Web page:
Editor's note: Bloomberg is reporting, per sources, that Comcast is planning to drop its proposed takeover of Time Warner Cable. No formal announcement has been made, but U.S. regulators opposed the planned $45.2 billion transaction earlier this week. - Stephanie
Comcast Corporation, formerly registered as Comcast Holdings, is the largest broadcasting and cable company in the world by revenue. It is the largest cable company and home Internet service provider in the United States, and the nation's third largest home telephone service provider. Comcast services U.S. residential and commercial customers in 40 states and the District of Columbia. The company is headquartered in Philadelphia, Pennsylvania.
As the owner of the international media company NBCUniversal since 2011, Comcast is a producer of feature films and television programs intended for theatrical exhibition and over-the-air and cable television broadcast.
Comcast also operates three cable-only channels (E! Entertainment Television, the Golf Channel, and NBCSN), and over-the-air national broadcast network channels (NBC and Telemundo), the film production studio Universal Pictures, and Universal Parks & Resorts, with a global total of nearly 200 family entertainment locations and attractions in the U.S. and several other countries including U.A.E., South Korea, Russia and China, with several new locations reportedly planned and being developed for future operation. Comcast also has significant holding in digital distribution (ThePlatform). In February 2014 the company agreed to merge with Time Warner Cable in an equity swap deal worth $45.2 billion. Under the terms of the agreement Comcast is to acquire 100% of Time Warner Cable.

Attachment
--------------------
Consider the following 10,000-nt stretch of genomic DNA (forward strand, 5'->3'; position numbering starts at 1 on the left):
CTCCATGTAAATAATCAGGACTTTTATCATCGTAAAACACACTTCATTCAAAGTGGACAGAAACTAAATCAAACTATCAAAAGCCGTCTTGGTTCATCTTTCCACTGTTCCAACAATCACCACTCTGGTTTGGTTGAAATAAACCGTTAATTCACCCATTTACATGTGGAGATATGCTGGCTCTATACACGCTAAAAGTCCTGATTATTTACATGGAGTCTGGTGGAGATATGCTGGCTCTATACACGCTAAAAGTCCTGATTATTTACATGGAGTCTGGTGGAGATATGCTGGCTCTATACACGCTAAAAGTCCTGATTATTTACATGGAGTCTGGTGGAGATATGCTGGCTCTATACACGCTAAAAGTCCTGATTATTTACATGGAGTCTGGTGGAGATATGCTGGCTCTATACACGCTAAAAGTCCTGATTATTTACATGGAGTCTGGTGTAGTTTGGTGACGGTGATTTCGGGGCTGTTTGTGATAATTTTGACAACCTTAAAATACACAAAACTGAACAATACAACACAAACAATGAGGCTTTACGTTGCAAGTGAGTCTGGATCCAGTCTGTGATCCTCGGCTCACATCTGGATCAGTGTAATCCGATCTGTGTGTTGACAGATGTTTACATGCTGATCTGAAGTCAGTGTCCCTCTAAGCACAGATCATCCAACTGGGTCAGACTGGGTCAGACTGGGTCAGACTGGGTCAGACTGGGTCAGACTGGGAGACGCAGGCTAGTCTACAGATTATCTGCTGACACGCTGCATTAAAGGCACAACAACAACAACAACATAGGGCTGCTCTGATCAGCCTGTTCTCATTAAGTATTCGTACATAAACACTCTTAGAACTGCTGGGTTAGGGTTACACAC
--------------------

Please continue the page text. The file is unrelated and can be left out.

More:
Comcast has been criticized for a number of reasons. Comcast's customer satisfaction often ranks among the lowest in the cable industry. Comcast has violated net neutrality practices in the past; and, despite Comcast's commitment to a narrow definition of net neutrality, critics advocate a definition of which precludes distinction between Comcast's private network services and the rest of the Internet. Critics also point out a lack of competition; in the vast majority of Comcast's service area, it does not compete with other cable providers. Given Comcast's negotiating power as a large ISP, some suspect that Comcast could leverage paid peering agreements to unfairly influence end-user connection speeds.